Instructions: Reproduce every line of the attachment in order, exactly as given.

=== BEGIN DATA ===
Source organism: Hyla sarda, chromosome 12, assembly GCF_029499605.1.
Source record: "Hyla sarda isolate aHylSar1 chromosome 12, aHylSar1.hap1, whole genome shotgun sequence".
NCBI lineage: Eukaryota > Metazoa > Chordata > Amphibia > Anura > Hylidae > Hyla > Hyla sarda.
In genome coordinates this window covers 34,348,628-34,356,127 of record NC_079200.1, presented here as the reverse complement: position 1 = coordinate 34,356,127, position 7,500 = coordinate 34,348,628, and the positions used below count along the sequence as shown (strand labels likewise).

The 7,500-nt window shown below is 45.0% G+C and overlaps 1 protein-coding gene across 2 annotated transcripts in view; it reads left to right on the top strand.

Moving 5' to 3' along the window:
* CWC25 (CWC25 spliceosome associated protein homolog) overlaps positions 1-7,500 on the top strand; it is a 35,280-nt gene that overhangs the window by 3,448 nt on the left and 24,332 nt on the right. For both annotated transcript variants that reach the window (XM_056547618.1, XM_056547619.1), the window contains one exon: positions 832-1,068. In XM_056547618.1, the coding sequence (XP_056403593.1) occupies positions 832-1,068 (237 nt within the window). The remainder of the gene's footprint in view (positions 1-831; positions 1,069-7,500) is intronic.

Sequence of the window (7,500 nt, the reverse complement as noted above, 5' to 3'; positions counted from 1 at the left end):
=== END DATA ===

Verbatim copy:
Source organism: Hyla sarda, chromosome 12, assembly GCF_029499605.1.
Source record: "Hyla sarda isolate aHylSar1 chromosome 12, aHylSar1.hap1, whole genome shotgun sequence".
NCBI lineage: Eukaryota > Metazoa > Chordata > Amphibia > Anura > Hylidae > Hyla > Hyla sarda.
In genome coordinates this window covers 34,348,628-34,356,127 of record NC_079200.1, presented here as the reverse complement: position 1 = coordinate 34,356,127, position 7,500 = coordinate 34,348,628, and the positions used below count along the sequence as shown (strand labels likewise).

The 7,500-nt window shown below is 45.0% G+C and overlaps 1 protein-coding gene across 2 annotated transcripts in view; it reads left to right on the top strand.

Moving 5' to 3' along the window:
* CWC25 (CWC25 spliceosome associated protein homolog) overlaps positions 1-7,500 on the top strand; it is a 35,280-nt gene that overhangs the window by 3,448 nt on the left and 24,332 nt on the right. For both annotated transcript variants that reach the window (XM_056547618.1, XM_056547619.1), the window contains one exon: positions 832-1,068. In XM_056547618.1, the coding sequence (XP_056403593.1) occupies positions 832-1,068 (237 nt within the window). The remainder of the gene's footprint in view (positions 1-831; positions 1,069-7,500) is intronic.

Sequence of the window (7,500 nt, the reverse complement as noted above, 5' to 3'; positions counted from 1 at the left end):